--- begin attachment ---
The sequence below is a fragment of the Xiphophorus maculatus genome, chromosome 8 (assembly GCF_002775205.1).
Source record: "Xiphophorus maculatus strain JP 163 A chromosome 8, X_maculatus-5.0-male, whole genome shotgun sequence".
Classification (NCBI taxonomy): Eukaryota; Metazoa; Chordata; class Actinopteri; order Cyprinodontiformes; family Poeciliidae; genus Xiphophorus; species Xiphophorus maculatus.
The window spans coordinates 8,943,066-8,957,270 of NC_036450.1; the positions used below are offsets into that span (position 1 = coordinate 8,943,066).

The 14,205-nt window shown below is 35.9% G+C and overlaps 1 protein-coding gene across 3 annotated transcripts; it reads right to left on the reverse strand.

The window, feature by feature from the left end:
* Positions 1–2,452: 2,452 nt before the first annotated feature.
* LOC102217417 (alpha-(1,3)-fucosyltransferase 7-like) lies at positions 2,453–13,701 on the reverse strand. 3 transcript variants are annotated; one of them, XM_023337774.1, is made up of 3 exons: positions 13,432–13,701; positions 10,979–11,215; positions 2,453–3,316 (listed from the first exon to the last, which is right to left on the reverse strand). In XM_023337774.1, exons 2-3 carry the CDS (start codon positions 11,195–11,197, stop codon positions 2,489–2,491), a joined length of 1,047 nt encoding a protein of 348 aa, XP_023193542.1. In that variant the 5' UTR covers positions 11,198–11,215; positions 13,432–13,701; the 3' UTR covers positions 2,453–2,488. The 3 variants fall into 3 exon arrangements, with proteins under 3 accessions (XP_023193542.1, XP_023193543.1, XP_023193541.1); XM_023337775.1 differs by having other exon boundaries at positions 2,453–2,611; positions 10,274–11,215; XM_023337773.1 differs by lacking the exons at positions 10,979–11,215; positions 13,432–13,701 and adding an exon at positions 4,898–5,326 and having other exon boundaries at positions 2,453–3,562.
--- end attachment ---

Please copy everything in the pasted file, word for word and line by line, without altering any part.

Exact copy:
The sequence below is a fragment of the Xiphophorus maculatus genome, chromosome 8 (assembly GCF_002775205.1).
Source record: "Xiphophorus maculatus strain JP 163 A chromosome 8, X_maculatus-5.0-male, whole genome shotgun sequence".
Classification (NCBI taxonomy): Eukaryota; Metazoa; Chordata; class Actinopteri; order Cyprinodontiformes; family Poeciliidae; genus Xiphophorus; species Xiphophorus maculatus.
The window spans coordinates 8,943,066-8,957,270 of NC_036450.1; the positions used below are offsets into that span (position 1 = coordinate 8,943,066).

The 14,205-nt window shown below is 35.9% G+C and overlaps 1 protein-coding gene across 3 annotated transcripts; it reads right to left on the reverse strand.

The window, feature by feature from the left end:
* Positions 1–2,452: 2,452 nt before the first annotated feature.
* LOC102217417 (alpha-(1,3)-fucosyltransferase 7-like) lies at positions 2,453–13,701 on the reverse strand. 3 transcript variants are annotated; one of them, XM_023337774.1, is made up of 3 exons: positions 13,432–13,701; positions 10,979–11,215; positions 2,453–3,316 (listed from the first exon to the last, which is right to left on the reverse strand). In XM_023337774.1, exons 2-3 carry the CDS (start codon positions 11,195–11,197, stop codon positions 2,489–2,491), a joined length of 1,047 nt encoding a protein of 348 aa, XP_023193542.1. In that variant the 5' UTR covers positions 11,198–11,215; positions 13,432–13,701; the 3' UTR covers positions 2,453–2,488. The 3 variants fall into 3 exon arrangements, with proteins under 3 accessions (XP_023193542.1, XP_023193543.1, XP_023193541.1); XM_023337775.1 differs by having other exon boundaries at positions 2,453–2,611; positions 10,274–11,215; XM_023337773.1 differs by lacking the exons at positions 10,979–11,215; positions 13,432–13,701 and adding an exon at positions 4,898–5,326 and having other exon boundaries at positions 2,453–3,562.